• Pearson, J.N., & Meadan, H. (2018). African American Mothers’ Perceptions of Diagnosis and Services for Children with Autism. Education and Training in Autism and Developmental Disabilities. 53, 17-32.
  • Burke, M. B., Meadan, H., Patton, K., Pearson, J.N., Cummings, K., & Lee, C. E. (2018). Advocacy for children with social-communication needs: Perspectives from parents and school professionals. Journal of Special Education. 51, 191-200.
  • Book Chapters
  • Pearson, J.N., Stewart-Ginsburg, J., & Hopkins, S.L. (in press). Dancing Partners: Collaborating with Families to Support Student Learning and Secure Needed Services. In Penningtone, R., Ault, M., Courtade, G., Jameson, M., & Ruppar, A. (Eds). High Leverage Practices: Ensuring Access for Students with Extensive Support Needs. 
  • Sabornie, E.J., McKeithan, G., & Pearson, J.N. (in press). Classroom Management of Students with Autism Spectrum Disorders. In Emmer, E. & Sabornie, E.J. (Eds). Handbook of Classroom Management.
  • Meadan, H., & Pearson, J.N. (in press). Collaborative Partnerships: Parents and Families. In Chezan, L., Wolfe, K., & Drasgow, E. (Eds). Guide to Evidence-Based Practices for Practitioners Working with Individuals with Autism Spectrum Disorder. 
  • Pearson, J.N., Hamilton, M.B., Stansberry, L., & Hussein, D. (2021). Empowering families by utilizing culturally responsive strategies in the education of children with multi-layered identities. In E. Harkins, M. Fuller, & L Brusnahan (Eds) Diversity, Autism, and Developmental Disabilities: Guidance for the Culturally Sustaining Educator.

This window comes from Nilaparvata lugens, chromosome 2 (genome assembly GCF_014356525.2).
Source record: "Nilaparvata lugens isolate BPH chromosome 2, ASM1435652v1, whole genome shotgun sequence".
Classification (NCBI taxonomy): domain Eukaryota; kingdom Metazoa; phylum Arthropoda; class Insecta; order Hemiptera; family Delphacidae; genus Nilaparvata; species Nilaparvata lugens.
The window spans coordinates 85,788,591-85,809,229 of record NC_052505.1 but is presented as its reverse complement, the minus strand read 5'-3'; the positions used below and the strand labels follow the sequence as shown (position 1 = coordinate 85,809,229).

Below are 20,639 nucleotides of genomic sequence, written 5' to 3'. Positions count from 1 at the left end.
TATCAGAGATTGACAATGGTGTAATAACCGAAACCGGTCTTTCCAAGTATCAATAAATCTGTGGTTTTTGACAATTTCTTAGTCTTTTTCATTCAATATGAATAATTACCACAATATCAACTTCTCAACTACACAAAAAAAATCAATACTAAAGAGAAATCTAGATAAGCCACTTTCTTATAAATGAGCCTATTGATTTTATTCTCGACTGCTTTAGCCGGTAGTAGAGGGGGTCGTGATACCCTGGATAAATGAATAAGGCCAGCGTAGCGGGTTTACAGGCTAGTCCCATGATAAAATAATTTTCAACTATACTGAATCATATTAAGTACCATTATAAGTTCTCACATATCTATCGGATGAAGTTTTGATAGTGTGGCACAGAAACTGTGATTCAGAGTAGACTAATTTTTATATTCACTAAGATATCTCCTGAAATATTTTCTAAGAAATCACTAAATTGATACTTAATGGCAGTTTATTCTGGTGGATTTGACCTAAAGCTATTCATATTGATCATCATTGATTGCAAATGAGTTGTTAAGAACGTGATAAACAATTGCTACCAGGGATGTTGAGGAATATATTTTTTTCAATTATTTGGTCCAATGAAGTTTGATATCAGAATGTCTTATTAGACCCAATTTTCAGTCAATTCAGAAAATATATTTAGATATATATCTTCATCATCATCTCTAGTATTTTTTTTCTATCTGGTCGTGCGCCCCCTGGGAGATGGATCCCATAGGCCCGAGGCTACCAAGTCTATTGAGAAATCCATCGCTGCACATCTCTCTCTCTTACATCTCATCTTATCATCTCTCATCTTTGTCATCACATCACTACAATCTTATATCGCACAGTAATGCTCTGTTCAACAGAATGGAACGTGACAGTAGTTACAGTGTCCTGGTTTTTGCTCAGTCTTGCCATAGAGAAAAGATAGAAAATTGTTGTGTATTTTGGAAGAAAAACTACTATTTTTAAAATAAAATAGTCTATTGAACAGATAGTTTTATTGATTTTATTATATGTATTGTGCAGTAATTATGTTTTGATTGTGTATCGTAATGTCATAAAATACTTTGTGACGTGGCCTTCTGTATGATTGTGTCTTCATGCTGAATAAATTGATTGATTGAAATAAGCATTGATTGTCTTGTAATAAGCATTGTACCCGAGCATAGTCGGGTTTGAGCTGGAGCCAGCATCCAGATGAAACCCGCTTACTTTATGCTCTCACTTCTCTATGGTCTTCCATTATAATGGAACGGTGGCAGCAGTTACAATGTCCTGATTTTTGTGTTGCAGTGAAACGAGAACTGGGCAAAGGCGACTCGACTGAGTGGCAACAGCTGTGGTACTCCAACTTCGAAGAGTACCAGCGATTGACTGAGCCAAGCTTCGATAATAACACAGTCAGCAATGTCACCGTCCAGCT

• Bentz, J., Pearson, J., & Witt, M.A., (2016). Study Abroad Australia: Practice and Research. In A. Heejung (Eds.), Handbook of Research on Efficacy and Implementation of Study Abroad Programs for P-12 Teachers. Hershey, PA: IGI Global.
  • Other Scholarly Publications
  • Pearson, J. (2016). From Parents to Teachers: Supporting African American Families of Students with Autism. DADD Express, 27. 1, 8.

Courses Taught

  • ECI 416: Teaching Exceptional Students in the Mainstream Classroom
  • ECI 584: Intervention and Behavior Problems of Students with Disabilities

Education

Ph.D. Special Education The University of Illinois at Urbana-Champaign 2017

M.A. Psychology North Carolina Central University 2013

B.A. Psychology and Sociology The University of North Carolina at Chapel Hill 2009

Area(s) of Expertise

My broad research interests are around supporting families raising autistic youth. More specifically, my interests include (a) investigating disparities in the diagnosis of autism and access to services for Black families, (b) assessing the impact of parent-advocacy and empowerment training on family dynamics and child outcomes, (c) implementing classroom-based interventions that promote effective learning and engagement for historically marginalized autistic youth; and (d) building positive partnerships between educators and parents of children with disabilities who come from historically marginalized backgrounds.